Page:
Huntington's disease (HD) is a neurodegenerative condition characterised by motor dysfunction with involuntary movements and loss of voluntary control, cognitive deterioration and psychiatric problems. We report a 51-year-old man with early HD who experienced stereotyped episodes of repetitive, purposeless complex movements and unresponsiveness. His neurological examination was compatible with HD as were all investigations. We diagnosed psychogenic non-epileptic seizures. While seizures are common in juvenile-onset HD, they are no more prevalent in adult-onset HD than in the general population. However, neuropsychiatric symptoms are common in HD and can involve a number of different complaints. Patients may experience dissociative attacks soon after manifesting a HD diagnosis. Such episodes can be managed with patient and carer education, cognitive behavioural therapy and anxiolytic selective serotonin reuptake inhibitors.
- Huntington disease
- case reports
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A 51-year-old man with early Huntington's disease (HD) was reviewed at our multidisciplinary HD clinic after developing stereotyped paroxysmal episodes of repetitive, purposeless complex movements and unresponsiveness.
His mother and two brothers had HD. He first attended our clinic at 51 years of age after developing involuntary movements and difficulty with complex tasks at work. We confirmed the clinical diagnosis of early HD after a positive result from HTT genetic testing. After this initial appointment, he had informed his employer about the diagnosis, who offered him early retirement on medical grounds—an event perceived by the patient as a major emotionally stressful life event.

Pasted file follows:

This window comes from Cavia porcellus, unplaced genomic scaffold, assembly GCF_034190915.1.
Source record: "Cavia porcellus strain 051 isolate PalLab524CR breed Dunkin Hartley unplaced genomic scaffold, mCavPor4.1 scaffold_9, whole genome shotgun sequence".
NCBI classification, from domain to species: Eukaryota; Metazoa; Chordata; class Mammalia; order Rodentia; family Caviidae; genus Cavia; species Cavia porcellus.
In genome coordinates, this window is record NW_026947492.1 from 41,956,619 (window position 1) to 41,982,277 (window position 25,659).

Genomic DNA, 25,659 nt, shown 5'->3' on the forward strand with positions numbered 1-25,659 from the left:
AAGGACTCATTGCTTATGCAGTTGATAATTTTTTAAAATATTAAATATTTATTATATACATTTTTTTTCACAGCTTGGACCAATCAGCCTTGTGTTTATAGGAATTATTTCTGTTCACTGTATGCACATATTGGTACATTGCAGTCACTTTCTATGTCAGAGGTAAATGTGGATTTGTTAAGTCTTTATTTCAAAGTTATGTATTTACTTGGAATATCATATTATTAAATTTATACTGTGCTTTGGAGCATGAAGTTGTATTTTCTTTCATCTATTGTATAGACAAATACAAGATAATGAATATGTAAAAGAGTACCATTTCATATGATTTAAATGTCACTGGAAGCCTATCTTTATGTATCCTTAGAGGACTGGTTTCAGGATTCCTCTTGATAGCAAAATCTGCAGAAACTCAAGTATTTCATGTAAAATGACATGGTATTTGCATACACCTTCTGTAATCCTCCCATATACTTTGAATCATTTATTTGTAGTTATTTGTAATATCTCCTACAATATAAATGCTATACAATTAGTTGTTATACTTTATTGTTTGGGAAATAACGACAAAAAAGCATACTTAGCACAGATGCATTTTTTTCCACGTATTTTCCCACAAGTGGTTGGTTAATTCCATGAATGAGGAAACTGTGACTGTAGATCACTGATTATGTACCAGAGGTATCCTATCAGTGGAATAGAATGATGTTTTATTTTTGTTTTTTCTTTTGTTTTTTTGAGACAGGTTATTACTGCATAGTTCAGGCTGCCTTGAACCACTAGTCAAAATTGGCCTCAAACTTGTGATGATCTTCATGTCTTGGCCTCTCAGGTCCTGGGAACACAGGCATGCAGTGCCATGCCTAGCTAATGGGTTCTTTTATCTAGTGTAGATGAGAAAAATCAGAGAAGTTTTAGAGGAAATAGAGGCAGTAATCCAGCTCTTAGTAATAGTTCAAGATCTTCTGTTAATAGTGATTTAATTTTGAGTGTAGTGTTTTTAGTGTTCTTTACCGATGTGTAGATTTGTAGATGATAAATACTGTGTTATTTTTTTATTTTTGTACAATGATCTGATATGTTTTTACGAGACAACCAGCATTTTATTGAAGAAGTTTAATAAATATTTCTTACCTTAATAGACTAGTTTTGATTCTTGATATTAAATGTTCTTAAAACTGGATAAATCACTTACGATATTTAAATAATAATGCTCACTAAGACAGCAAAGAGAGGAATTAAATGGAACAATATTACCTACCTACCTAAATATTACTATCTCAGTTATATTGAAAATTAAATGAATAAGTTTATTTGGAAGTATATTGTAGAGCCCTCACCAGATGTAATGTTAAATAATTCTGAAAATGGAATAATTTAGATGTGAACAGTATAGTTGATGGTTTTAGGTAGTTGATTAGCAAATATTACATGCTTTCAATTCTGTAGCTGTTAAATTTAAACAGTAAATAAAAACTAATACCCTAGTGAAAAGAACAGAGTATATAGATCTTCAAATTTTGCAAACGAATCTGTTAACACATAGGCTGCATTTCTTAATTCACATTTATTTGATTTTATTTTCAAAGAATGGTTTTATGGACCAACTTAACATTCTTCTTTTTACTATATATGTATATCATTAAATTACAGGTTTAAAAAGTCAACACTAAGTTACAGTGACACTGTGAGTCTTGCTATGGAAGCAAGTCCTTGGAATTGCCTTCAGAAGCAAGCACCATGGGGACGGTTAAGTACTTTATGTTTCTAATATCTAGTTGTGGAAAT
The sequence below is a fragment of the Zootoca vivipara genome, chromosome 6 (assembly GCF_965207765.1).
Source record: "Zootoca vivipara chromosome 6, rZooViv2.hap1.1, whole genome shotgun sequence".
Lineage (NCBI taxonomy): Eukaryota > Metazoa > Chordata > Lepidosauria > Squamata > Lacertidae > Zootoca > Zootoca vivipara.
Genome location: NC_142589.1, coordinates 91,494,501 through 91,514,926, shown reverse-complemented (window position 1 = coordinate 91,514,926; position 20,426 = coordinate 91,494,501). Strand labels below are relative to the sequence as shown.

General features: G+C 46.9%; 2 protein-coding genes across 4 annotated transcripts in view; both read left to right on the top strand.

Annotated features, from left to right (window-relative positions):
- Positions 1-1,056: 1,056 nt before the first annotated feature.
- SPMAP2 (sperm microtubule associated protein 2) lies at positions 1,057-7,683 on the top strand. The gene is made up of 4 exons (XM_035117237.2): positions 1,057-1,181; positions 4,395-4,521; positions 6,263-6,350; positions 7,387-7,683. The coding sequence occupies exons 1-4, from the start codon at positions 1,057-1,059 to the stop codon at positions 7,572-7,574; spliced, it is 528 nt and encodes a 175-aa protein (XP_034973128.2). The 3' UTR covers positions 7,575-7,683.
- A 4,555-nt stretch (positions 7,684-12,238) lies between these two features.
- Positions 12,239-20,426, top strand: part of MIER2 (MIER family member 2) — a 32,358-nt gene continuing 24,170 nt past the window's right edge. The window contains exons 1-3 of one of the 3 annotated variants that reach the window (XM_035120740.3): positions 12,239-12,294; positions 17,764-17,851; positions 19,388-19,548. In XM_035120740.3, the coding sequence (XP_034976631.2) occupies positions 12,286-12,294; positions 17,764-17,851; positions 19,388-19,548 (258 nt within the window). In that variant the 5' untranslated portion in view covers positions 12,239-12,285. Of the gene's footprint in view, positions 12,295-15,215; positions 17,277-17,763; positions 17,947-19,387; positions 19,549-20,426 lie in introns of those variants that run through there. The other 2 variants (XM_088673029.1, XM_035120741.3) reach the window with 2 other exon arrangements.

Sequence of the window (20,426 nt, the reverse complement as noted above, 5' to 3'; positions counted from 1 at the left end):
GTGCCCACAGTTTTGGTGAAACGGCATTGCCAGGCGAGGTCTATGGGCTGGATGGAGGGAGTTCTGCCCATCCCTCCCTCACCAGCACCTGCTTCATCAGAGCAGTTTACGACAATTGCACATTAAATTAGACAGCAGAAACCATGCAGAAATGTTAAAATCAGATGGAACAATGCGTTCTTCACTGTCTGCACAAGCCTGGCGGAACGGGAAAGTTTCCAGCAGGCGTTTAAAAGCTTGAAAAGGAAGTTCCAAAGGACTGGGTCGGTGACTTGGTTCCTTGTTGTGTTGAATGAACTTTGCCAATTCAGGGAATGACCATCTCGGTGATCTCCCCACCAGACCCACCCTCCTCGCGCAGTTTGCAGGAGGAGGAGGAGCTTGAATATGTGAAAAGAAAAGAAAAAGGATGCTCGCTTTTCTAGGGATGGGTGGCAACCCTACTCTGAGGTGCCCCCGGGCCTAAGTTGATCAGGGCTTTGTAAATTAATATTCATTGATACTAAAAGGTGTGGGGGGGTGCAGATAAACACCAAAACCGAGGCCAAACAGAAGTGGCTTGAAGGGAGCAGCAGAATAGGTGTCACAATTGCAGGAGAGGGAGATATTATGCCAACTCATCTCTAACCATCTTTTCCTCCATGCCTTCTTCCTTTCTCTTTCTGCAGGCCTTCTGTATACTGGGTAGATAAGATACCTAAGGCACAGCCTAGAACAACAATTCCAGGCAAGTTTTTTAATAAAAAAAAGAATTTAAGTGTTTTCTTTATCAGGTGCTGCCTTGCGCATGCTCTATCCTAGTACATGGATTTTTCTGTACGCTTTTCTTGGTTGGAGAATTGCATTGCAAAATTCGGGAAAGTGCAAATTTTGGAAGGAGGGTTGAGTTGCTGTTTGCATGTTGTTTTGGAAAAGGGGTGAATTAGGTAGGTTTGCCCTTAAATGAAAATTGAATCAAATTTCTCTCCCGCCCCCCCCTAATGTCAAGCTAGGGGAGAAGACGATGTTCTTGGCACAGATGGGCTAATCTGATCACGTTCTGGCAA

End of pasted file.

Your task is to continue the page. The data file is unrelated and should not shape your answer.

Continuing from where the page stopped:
A few months later, he started developing stereotyped episodes of repetitive, purposeless complex movements and unresponsiveness followed by transient disorientation, emotional lability and fatigue. His wife videotaped one episode (see online supplementary video 1a). The episodes were occurring about once weekly and this frequency was stable over time. There were no triggers or prodromal symptoms, and each episode lasted approximately 5 min. There was no prior history of mental illness or trauma. The episodes usually started with him staring at or examining an object—such as a spoon or a plastic box. After 30–60 s, repetitive purposeless complex hand and upper limb movements ensued. These were more complex than the mild, fidgety movements of his HD-related chorea. During the episodes, he was awake but unresponsive to verbal stimuli. At the end of the episode, the movements waned and he started to answer to simple commands. For about 10 min afterwards, he was disorientated to place and person with emotional lability and tiredness. He made a complete recovery afterwards.
The patient consulted his general practitioner who referred him to us concerning that the attacks may be epileptic seizures. Two months after the first attack, we reviewed him; his neurological examination between attacks was compatible with HD (see online supplementary video 1b) with no unexpected focal signs. Routine and sleep-deprived electroencephalograms (EEGs) and MR neuroimaging were normal.
We diagnosed probable psychogenic non-epileptic seizures according to the International League Against Epilepsy (ILAE) criteria1 on the basis of the presence of predisposing factors, compatible semiology assessed by an experienced neurologist in a video recording, exclusion of an explanatory medical cause and negative investigations, including interictal EEG. We informed him of the diagnosis and the risk factors that had contributed to its development, counselled on de-escalation techniques and gave citalopram for low mood and anxiety. The episodes ceased and 24 months later, he remains event-free.
HD is a hereditary neurodegenerative condition caused by a cytosine–adenine–guanine (CAG) repeat expansion in the HTT gene on the short arm of chromosome 4, with consequent production and accumulation of mutant huntingtin protein, which causes neuronal dysfunction and death.2 It is clinically characterised by a triad of motor dysfunction with involuntary movements and loss of voluntary control, cognitive deterioration and psychiatric problems.2
Seizures are common in juvenile-onset HD2 but are no more prevalent in adult-onset HD than in the general population. However, neuropsychiatric symptoms are common in early HD and can involve several different complaints,2 including dissociative phenomena.